Students with disabilities who need reasonable accommodations are encouraged to contact the instructor. The Disability Programs and Resource Center (DPRC) is available to facilitate the reasonable accommodations process. The DPRC is located in the Student Service Building and can be reached by telephone (voice/TTY 415–338–2472) or by email: dprc@sfsu.edu


SF State fosters a campus free of sexual violence including sexual harassment, domestic violence, dating violence, stalking, and/or any form of sex or gender discrimination. If you disclose a personal experience as an SF State student, the course instructor is required to notify the Dean of Students. To disclose any such violence confidentially, contact:  The SAFE Place – (415) 338-2208; http://www.sfsu.edu/~safe_plc/ Counseling and Psychological Services Center – (415) 338-2208; http://psyservs.sfsu.edu/ For more information on your rights and available resources: http://titleix.sfsu.edu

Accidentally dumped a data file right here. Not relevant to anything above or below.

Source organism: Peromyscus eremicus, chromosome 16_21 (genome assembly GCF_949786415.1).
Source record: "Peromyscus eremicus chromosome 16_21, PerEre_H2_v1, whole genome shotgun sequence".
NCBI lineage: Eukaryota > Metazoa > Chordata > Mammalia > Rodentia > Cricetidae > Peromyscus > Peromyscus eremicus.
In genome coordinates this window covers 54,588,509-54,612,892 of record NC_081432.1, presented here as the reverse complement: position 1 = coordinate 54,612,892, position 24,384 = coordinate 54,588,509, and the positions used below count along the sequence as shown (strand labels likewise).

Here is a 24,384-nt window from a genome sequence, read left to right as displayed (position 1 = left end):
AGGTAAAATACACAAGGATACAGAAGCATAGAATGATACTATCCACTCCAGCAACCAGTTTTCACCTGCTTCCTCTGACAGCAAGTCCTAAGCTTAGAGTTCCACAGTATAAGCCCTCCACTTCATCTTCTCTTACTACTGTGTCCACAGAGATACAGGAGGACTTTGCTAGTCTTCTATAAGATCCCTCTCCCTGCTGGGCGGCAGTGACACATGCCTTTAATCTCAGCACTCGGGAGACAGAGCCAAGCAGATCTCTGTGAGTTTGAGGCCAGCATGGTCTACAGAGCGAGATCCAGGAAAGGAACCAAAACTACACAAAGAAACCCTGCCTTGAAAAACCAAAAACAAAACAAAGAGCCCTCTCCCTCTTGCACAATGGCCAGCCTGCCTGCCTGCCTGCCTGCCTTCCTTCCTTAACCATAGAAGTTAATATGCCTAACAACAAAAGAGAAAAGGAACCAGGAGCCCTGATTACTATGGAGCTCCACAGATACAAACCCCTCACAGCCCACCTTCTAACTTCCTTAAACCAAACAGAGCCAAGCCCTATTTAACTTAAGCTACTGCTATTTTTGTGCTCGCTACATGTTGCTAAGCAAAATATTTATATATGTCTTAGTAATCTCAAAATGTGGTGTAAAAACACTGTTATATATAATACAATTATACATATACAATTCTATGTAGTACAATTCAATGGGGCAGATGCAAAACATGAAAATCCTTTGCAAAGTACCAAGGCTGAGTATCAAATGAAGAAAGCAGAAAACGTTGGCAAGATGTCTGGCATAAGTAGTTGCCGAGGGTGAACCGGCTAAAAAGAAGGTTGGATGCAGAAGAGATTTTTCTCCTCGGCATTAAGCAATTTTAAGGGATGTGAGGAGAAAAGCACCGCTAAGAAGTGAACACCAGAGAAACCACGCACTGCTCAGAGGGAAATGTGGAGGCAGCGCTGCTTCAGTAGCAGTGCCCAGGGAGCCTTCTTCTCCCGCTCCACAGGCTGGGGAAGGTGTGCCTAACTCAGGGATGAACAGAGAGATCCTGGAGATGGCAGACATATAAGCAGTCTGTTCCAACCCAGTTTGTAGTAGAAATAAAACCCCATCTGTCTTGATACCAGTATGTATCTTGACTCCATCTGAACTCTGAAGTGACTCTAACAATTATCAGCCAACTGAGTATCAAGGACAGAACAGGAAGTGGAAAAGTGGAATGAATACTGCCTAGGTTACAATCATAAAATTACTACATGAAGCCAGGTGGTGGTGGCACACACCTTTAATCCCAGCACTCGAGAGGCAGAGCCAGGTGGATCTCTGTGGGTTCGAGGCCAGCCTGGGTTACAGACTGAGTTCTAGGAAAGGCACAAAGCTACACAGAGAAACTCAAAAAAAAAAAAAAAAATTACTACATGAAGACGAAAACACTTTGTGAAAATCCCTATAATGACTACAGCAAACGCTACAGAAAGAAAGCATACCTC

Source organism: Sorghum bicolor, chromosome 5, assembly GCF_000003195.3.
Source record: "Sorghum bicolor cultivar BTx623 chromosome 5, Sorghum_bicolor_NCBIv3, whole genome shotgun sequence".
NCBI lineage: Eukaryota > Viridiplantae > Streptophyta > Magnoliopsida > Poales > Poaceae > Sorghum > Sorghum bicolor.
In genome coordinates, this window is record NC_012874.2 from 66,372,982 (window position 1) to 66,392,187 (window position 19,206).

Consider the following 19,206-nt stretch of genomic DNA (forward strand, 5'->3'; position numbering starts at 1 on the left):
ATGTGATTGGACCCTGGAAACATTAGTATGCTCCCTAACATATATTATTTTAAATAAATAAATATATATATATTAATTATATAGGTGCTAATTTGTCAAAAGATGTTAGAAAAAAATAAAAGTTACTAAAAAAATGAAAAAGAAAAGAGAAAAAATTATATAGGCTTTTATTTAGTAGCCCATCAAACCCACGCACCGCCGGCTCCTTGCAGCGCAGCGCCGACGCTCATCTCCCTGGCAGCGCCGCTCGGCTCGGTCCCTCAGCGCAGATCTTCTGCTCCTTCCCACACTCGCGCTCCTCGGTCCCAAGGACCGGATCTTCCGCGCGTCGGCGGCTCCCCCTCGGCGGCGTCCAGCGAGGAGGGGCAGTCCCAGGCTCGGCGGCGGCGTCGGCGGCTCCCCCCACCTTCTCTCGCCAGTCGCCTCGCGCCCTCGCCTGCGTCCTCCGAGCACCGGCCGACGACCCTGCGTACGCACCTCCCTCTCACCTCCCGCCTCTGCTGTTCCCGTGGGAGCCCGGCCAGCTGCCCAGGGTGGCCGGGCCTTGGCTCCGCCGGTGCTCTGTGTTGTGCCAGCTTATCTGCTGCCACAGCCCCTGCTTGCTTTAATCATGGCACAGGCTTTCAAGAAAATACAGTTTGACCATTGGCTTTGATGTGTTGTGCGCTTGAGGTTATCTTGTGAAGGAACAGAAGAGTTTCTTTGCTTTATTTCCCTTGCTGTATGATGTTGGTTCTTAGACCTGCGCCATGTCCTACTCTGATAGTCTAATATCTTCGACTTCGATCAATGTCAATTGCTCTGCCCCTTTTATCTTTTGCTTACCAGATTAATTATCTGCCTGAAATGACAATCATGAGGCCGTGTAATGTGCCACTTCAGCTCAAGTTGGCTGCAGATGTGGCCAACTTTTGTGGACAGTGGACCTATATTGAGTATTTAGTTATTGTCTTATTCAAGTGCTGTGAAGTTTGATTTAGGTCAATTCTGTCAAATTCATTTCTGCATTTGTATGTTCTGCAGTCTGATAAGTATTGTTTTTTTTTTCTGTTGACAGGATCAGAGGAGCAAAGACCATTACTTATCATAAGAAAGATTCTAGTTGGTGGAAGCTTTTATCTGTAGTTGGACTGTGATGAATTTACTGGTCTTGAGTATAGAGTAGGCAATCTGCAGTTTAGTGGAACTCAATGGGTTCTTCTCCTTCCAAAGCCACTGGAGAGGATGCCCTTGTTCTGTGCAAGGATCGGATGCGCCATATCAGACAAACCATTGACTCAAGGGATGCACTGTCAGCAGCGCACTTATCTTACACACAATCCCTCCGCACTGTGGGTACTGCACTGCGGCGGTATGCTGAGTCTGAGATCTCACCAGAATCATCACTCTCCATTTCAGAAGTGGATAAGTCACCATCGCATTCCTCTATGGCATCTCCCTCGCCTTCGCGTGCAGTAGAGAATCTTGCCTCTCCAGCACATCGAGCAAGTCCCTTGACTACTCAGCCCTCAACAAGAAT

Students who do not attend the first class meeting will be dropped. It is the students’ responsibility to drop the course after the first class session. Students who stop attending but do not drop will be given a WU grade. Please be aware that a WU grade is counted as an F for GPA purposes.

Enrollment in this course constitutes your agreement to abide by all of the above rules and policies.


  • Attendance  5%
  • In Class Exams 5%
  • First Paper 20%
  • Second Paper 20%
  • Final Paper 40%
  • Final Exam 10%

Electronic Version of Course Syllabus
HUM 390 Fall 2015 (Revised)